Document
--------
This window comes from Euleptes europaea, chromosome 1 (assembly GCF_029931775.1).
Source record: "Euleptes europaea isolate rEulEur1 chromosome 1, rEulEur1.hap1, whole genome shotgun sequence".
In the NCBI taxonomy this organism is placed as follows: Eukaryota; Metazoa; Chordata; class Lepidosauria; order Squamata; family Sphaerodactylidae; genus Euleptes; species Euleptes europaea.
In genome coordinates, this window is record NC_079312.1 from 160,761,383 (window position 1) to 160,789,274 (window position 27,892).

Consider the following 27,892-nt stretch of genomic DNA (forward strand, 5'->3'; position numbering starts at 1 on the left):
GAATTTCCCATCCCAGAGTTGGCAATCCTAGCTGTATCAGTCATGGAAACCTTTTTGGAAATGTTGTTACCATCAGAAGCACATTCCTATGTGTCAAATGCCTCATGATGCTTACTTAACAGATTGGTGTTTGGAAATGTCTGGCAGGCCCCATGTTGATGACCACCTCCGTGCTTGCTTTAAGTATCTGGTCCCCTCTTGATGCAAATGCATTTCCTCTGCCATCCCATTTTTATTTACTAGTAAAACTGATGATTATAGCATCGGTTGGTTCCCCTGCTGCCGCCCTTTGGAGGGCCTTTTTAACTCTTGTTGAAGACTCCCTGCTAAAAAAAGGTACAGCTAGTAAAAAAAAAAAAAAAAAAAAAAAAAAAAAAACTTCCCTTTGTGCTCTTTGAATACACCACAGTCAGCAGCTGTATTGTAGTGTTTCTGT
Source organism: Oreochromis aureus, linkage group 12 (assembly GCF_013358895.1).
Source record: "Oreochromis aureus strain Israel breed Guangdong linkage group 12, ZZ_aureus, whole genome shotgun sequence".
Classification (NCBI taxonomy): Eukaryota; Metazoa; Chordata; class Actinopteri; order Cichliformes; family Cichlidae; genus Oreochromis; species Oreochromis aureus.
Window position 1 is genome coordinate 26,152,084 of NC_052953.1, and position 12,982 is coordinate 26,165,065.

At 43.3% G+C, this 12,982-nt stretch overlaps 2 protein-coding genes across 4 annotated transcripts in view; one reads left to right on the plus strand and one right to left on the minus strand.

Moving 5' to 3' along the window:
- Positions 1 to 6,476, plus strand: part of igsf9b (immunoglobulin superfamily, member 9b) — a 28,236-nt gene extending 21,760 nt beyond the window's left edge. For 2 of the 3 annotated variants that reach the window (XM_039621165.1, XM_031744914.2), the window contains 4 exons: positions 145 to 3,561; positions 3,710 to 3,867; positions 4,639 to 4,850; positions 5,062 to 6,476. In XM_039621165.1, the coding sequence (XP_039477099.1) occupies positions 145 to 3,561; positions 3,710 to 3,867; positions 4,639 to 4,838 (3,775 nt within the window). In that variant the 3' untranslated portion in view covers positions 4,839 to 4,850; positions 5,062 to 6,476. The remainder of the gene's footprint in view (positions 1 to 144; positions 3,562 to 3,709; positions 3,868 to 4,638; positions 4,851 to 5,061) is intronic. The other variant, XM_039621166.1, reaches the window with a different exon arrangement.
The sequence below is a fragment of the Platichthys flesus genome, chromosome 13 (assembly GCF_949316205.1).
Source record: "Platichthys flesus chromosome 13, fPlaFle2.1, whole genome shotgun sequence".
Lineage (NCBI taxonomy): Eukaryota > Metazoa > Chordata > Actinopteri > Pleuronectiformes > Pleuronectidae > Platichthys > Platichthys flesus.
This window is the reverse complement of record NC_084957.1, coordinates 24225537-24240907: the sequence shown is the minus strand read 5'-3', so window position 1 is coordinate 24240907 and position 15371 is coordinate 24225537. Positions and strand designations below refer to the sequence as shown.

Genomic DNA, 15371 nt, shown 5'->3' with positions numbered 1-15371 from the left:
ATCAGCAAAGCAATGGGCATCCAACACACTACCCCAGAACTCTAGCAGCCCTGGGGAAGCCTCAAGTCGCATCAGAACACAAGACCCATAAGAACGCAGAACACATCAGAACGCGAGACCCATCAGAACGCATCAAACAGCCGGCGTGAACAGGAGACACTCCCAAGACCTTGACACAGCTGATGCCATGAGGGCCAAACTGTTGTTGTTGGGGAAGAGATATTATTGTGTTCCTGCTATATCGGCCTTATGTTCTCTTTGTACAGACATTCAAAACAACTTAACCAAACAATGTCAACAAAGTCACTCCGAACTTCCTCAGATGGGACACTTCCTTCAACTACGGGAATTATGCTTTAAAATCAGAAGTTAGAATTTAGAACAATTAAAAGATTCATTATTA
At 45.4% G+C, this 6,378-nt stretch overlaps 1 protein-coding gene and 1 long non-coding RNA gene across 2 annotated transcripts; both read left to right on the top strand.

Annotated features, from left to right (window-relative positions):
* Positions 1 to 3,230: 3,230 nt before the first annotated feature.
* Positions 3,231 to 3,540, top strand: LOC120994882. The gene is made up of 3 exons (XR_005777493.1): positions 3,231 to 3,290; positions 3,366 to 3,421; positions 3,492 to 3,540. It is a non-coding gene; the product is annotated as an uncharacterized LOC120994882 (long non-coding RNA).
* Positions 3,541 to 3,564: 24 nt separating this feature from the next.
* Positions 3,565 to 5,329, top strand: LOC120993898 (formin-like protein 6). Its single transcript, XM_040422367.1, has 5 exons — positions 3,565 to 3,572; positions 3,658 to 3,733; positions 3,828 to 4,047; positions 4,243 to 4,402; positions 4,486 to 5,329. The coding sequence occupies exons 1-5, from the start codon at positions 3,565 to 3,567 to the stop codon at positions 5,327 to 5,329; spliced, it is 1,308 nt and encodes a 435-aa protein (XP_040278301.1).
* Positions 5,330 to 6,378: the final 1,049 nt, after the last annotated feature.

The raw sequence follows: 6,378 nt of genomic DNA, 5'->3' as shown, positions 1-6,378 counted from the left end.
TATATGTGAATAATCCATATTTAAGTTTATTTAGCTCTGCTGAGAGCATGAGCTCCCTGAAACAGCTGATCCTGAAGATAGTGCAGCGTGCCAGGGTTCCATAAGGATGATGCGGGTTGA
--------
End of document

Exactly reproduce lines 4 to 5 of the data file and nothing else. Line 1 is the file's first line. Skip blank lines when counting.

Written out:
In genome coordinates, this window is record NC_079312.1 from 160,761,383 (window position 1) to 160,789,274 (window position 27,892).

Consider the following 27,892-nt stretch of genomic DNA (forward strand, 5'->3'; position numbering starts at 1 on the left):